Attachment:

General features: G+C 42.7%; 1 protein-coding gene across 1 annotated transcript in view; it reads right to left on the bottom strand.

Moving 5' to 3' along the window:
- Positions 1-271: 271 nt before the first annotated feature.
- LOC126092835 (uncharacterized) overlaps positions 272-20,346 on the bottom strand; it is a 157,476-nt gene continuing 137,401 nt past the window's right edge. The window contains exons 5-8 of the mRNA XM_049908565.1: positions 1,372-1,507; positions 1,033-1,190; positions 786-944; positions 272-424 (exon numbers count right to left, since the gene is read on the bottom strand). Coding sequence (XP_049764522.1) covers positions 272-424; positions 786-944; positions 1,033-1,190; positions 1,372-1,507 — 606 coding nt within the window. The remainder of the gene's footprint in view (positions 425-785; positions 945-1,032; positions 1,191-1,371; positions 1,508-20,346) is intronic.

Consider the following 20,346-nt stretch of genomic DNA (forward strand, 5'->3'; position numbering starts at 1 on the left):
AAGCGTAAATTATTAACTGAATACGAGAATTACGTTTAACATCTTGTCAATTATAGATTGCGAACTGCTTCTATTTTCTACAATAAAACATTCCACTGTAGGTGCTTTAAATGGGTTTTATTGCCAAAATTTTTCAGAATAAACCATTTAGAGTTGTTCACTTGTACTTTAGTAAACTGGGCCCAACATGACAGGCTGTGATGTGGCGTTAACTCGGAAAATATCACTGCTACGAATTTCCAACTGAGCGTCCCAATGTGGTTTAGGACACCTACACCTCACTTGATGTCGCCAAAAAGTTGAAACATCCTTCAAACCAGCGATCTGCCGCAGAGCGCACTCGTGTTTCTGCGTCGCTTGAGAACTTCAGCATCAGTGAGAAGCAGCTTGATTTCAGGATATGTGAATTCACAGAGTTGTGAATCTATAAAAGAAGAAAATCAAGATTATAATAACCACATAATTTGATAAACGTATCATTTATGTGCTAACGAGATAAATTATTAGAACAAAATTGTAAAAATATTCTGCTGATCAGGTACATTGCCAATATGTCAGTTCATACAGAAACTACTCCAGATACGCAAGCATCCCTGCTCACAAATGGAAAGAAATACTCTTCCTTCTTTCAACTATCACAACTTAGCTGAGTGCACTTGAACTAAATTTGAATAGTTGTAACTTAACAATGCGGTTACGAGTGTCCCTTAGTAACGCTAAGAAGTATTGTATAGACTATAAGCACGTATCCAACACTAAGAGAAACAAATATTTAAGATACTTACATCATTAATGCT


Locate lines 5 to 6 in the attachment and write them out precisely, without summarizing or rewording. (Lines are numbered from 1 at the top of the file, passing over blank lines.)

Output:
Consider the following 20,346-nt stretch of genomic DNA (forward strand, 5'->3'; position numbering starts at 1 on the left):
AAGCGTAAATTATTAACTGAATACGAGAATTACGTTTAACATCTTGTCAATTATAGATTGCGAACTGCTTCTATTTTCTACAATAAAACATTCCACTGTAGGTGCTTTAAATGGGTTTTATTGCCAAAATTTTTCAGAATAAACCATTTAGAGTTGTTCACTTGTACTTTAGTAAACTGGGCCCAACATGACAGGCTGTGATGTGGCGTTAACTCGGAAAATATCACTGCTACGAATTTCCAACTGAGCGTCCCAATGTGGTTTAGGACACCTACACCTCACTTGATGTCGCCAAAAAGTTGAAACATCCTTCAAACCAGCGATCTGCCGCAGAGCGCACTCGTGTTTCTGCGTCGCTTGAGAACTTCAGCATCAGTGAGAAGCAGCTTGATTTCAGGATATGTGAATTCACAGAGTTGTGAATCTATAAAAGAAGAAAATCAAGATTATAATAACCACATAATTTGATAAACGTATCATTTATGTGCTAACGAGATAAATTATTAGAACAAAATTGTAAAAATATTCTGCTGATCAGGTACATTGCCAATATGTCAGTTCATACAGAAACTACTCCAGATACGCAAGCATCCCTGCTCACAAATGGAAAGAAATACTCTTCCTTCTTTCAACTATCACAACTTAGCTGAGTGCACTTGAACTAAATTTGAATAGTTGTAACTTAACAATGCGGTTACGAGTGTCCCTTAGTAACGCTAAGAAGTATTGTATAGACTATAAGCACGTATCCAACACTAAGAGAAACAAATATTTAAGATACTTACATCATTAATGCT